Aichi E16A Zuiun (Paul)
Japanese WWII Reconnaissance Floatplane

Overview 2

The Aichi E16A Zuiun (Auspicious Cloud, Allied reporting name Paul) was a two-seat reconnaissance seaplane operated by the Imperial Japanese Navy during World War II.

Design and Development 2

The Aichi E16A originated from a 1939 specification for a replacement for the Aichi E13A, which at that time had yet to be accepted by the Imperial Japanese Navy Air Service (IJNAS). Disagreements about the requirements in the 14-Shi specification prevented most manufacturers from submitting designs, but in 1941 a new 16-Shi specification was drafted by the IJNAS around the Aichi AM-22 design which had already been made by Aichi engineers Kishiro Matsuo and Yasuhiro Ozawa. The first AM-22, which first got the experimental designation Navy Experimental 16-Shi Reconnaissance Seaplane and later the short designation E16A1, was completed by May 1942 and was a conventional, low-wing monoplane equipped with two floats and had the unusual (for a seaplane) feature of being equipped with dive brakes, located in the front legs of the float struts, to allow it to operate in a secondary role as a dive bomber.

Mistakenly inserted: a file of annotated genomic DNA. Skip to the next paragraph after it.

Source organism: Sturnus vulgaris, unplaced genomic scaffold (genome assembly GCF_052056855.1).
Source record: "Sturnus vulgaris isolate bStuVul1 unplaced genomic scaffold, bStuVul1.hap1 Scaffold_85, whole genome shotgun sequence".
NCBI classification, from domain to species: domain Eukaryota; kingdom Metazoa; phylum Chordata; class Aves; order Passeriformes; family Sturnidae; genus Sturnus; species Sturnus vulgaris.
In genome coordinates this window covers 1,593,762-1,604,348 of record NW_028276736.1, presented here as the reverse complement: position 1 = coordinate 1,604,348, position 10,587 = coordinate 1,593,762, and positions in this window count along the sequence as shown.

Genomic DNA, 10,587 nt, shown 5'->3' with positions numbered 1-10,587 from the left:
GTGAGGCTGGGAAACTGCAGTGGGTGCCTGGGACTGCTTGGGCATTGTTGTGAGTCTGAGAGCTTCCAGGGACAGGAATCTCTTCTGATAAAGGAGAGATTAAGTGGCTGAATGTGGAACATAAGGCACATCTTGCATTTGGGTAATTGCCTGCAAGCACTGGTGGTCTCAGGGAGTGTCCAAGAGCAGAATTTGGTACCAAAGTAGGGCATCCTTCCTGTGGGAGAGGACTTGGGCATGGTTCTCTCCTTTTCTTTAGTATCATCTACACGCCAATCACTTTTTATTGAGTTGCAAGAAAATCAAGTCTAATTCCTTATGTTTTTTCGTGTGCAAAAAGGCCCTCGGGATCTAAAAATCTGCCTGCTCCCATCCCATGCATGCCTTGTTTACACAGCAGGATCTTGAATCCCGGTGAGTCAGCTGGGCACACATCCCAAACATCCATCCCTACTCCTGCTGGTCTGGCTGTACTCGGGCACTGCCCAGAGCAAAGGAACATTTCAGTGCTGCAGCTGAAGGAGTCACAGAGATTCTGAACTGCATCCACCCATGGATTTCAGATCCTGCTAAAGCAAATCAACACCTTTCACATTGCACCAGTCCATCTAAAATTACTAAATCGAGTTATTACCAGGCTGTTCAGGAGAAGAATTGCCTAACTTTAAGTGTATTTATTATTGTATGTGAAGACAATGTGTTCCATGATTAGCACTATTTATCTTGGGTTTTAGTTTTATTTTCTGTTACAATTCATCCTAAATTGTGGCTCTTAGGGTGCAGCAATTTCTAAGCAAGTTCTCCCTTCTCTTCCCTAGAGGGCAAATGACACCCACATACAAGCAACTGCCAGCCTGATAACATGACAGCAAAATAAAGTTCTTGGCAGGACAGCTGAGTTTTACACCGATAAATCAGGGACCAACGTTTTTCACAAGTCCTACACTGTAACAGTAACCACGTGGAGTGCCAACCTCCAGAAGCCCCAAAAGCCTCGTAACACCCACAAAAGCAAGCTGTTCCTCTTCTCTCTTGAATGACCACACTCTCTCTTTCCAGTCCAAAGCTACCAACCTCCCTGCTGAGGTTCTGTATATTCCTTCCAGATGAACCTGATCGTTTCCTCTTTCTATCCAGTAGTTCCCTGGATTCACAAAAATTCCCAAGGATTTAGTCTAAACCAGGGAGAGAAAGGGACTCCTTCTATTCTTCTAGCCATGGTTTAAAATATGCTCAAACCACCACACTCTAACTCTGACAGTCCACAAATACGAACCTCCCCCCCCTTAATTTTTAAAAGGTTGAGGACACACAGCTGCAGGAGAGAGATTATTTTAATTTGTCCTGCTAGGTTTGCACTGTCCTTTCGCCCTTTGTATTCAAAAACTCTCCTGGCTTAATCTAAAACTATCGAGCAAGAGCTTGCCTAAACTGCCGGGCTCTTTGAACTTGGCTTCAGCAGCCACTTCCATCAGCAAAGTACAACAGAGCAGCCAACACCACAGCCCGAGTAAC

Variants 2

Operators 2


Aichi E16A1 Zuiun Model 11 Specifications 2

General Characteristics



References 2

  1. Shupek, John. Aichi E16A Zuiun (Paul), The Skytamer Archive, Copyright © 2013 Skytamer Images. All Rights Reserved
  2. Wikipedia, the free encyclopedia. Aichi E16A


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